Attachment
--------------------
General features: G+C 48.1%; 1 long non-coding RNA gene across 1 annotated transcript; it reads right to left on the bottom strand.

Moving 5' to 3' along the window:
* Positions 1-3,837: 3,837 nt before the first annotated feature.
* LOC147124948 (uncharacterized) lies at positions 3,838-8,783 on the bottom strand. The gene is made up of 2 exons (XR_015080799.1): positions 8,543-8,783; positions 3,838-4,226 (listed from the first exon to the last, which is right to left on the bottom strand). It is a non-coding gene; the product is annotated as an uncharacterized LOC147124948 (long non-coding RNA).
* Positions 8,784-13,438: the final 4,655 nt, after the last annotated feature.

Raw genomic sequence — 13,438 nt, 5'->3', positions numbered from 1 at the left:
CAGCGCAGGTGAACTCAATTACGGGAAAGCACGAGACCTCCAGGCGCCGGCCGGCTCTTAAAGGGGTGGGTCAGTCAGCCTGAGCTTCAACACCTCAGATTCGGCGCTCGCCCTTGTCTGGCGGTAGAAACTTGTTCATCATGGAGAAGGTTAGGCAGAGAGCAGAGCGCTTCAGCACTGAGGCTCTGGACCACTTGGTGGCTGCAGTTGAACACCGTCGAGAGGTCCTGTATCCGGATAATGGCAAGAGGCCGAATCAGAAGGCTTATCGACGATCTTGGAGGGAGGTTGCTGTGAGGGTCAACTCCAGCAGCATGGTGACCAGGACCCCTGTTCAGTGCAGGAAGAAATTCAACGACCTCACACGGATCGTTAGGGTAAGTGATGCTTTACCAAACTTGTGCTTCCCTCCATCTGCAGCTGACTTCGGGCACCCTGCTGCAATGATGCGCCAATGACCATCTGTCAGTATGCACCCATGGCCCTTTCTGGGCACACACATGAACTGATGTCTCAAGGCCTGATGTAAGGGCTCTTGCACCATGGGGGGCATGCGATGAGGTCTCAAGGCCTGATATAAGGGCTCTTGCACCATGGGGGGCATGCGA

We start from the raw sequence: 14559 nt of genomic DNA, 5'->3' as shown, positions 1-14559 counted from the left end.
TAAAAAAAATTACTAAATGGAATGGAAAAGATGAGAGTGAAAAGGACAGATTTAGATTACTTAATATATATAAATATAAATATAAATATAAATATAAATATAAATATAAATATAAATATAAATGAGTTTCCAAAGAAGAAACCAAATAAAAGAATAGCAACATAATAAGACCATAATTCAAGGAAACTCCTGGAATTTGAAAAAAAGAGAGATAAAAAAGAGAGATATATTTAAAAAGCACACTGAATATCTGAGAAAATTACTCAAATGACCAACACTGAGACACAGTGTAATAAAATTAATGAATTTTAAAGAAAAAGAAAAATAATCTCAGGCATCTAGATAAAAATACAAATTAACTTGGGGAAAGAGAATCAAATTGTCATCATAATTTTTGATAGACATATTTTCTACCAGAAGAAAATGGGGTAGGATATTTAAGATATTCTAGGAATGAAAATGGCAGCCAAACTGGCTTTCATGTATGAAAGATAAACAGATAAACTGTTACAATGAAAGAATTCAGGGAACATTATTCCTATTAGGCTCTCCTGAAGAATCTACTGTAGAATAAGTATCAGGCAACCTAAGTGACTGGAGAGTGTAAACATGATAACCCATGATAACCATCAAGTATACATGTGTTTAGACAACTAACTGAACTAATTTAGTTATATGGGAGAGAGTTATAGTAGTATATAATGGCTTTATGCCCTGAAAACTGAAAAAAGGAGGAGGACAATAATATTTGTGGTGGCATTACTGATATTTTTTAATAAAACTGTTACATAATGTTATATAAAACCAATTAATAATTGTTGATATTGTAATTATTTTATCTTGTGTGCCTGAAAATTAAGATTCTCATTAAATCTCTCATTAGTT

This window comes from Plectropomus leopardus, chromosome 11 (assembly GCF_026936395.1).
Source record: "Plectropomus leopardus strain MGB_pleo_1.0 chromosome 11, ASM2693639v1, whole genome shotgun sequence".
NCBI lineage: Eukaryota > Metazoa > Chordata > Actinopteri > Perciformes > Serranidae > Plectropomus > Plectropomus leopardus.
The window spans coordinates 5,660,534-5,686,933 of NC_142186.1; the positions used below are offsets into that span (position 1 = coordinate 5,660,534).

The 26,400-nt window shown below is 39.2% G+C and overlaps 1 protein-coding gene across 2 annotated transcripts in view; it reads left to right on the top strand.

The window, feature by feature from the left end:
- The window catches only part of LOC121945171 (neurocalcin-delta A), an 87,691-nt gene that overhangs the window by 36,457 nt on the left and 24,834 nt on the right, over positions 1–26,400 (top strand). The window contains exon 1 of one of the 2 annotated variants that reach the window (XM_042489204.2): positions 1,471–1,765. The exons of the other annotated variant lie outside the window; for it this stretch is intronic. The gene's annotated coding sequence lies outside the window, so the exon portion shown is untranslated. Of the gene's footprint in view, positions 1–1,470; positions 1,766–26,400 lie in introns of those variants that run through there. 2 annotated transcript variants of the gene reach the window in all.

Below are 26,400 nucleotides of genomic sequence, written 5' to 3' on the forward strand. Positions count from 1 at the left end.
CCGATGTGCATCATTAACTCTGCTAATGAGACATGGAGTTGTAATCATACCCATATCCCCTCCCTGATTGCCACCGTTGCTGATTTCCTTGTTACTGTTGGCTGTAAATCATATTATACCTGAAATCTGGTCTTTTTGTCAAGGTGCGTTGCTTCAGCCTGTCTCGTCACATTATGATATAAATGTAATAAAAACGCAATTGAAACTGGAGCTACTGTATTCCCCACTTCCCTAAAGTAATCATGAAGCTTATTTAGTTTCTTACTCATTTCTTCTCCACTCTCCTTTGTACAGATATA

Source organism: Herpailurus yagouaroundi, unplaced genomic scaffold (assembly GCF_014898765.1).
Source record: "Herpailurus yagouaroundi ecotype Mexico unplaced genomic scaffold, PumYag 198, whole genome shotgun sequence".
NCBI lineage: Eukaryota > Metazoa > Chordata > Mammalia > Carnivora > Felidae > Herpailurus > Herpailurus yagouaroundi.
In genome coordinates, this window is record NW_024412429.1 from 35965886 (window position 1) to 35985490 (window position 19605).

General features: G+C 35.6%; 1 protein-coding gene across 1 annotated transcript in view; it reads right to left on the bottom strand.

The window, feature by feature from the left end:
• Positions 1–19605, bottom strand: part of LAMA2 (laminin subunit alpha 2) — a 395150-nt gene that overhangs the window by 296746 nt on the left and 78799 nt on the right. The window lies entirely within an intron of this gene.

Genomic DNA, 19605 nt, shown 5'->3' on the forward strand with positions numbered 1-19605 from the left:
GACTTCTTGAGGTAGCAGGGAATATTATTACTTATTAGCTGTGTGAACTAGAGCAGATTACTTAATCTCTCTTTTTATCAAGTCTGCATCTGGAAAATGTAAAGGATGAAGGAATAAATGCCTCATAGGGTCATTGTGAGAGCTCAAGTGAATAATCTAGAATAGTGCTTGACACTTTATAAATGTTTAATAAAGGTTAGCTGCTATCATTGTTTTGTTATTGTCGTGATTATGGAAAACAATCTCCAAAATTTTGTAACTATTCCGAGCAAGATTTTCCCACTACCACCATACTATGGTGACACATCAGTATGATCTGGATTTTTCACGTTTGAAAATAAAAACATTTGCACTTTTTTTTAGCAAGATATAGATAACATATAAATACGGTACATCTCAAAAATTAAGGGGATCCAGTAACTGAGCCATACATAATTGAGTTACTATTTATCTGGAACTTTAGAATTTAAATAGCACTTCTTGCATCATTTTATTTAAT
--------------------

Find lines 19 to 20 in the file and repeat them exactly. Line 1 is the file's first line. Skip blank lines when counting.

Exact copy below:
Source organism: Herpailurus yagouaroundi, unplaced genomic scaffold (assembly GCF_014898765.1).
Source record: "Herpailurus yagouaroundi ecotype Mexico unplaced genomic scaffold, PumYag 198, whole genome shotgun sequence".